Maintenance worker prevents tragedy after teen steals and crashes airplane

Local News

FRESNO, California (KGPE) – An airport maintenance worker is being credited with helping stop the person who police say attempted to steal an airplane from inside Fresno Yosemite International airport Wednesday.

Airport officials say a 17-year-old girl climbed a barbed wire fence around 7:30 a.m., got inside the small aircraft, and started the engine.

Airport surveillance video captured the plane moving around the tarmac, crashing into a fence, before turning and plowing into a building. Authorities say no one was hurt in the crash but the plane sustained substantial damage.

“This entire incident could have been a major disaster if not for a maintenance individual who worked in the hanger there,” said security analyst Mike Spicer.

The maintenance worker did not want to be interviewed. He says his employer told him not to comment on this investigation, but he did confirm he hopped inside the plane and shut off the engine.

The teenager was arrested soon afterward.

“The female appeared to be disoriented and uncooperative with police when she was taken into custody,” said Airport Public Safety Chief Drew Bessinger.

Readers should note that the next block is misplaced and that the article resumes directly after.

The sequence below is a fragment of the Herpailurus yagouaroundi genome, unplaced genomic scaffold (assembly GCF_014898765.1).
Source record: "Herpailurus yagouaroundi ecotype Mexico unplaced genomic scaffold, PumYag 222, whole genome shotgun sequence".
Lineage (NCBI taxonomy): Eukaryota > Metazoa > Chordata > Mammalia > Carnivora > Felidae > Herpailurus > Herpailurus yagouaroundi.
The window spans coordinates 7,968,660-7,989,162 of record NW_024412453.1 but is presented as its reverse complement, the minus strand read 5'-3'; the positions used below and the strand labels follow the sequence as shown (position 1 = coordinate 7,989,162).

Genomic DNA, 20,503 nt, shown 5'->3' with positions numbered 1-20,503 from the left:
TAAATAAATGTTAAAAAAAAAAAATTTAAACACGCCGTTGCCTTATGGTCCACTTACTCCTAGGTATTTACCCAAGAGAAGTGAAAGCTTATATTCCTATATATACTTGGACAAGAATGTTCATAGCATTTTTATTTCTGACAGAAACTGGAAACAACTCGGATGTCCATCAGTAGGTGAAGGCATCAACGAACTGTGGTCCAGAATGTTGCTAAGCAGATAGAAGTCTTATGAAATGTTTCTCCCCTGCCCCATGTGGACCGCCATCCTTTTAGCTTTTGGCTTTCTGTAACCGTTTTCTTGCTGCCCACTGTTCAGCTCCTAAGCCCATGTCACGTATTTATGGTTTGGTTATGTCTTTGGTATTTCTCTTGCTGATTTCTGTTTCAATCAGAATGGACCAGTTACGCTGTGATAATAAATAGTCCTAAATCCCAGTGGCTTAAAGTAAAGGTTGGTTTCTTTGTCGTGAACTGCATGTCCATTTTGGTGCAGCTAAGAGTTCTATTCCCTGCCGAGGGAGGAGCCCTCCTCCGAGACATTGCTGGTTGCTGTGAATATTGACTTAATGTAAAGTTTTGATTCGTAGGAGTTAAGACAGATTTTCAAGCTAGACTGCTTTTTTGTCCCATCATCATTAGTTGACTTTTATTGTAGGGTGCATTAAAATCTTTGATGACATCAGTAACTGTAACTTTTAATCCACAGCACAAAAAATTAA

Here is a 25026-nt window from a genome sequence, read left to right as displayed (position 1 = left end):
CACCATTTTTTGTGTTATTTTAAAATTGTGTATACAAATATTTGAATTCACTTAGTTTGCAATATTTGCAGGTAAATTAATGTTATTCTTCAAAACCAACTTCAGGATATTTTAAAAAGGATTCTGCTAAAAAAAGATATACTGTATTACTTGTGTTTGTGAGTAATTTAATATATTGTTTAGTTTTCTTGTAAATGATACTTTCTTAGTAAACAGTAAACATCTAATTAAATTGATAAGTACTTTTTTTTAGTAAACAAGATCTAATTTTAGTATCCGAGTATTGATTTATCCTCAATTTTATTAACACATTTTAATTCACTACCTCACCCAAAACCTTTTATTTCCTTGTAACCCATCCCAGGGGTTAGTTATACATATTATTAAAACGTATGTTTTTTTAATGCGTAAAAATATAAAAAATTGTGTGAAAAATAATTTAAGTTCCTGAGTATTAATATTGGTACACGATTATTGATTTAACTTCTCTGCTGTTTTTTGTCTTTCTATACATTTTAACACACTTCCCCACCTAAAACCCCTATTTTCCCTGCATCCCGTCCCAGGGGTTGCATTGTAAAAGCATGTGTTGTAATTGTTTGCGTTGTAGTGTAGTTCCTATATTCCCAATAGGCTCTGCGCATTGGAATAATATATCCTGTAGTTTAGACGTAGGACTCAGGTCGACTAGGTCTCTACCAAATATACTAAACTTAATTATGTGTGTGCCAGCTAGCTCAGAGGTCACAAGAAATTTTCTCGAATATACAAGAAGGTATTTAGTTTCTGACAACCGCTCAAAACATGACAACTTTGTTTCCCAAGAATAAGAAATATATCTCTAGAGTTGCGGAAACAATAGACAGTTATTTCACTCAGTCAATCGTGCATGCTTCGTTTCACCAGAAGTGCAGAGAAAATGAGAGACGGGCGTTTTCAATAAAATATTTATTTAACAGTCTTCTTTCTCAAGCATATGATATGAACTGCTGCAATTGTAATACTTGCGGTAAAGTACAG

RELATED: Teen breaches security, crashes plane at Fresno airport

“That’s what’s really astounding, how did she do that without blowing the engine up?” said pilot Drew Pearson.

It happened at the general aviation portion of the airport used mainly by private planes. Experts say it’s a mystery how she was able to fire up the million-dollar King Air 200.

“I was shocked a 17-year-old girl with no pilot experience was able to start a King Air and actually get it to turn on its not like putting a key in a car and it starts up,” said Pearson.

“All this information can be obtained and learned over the internet,” said Spicer.

Spicer says an assessment is needed to find out how this could happen.

“Nothing is 100 percent secure. Not even these airports,” said Spicer.

The Airport Public Safety Chief says no passengers or commercial airlines were at risk during the incident. Airport staff members are now working with the FAA and the FBI on the investigation.

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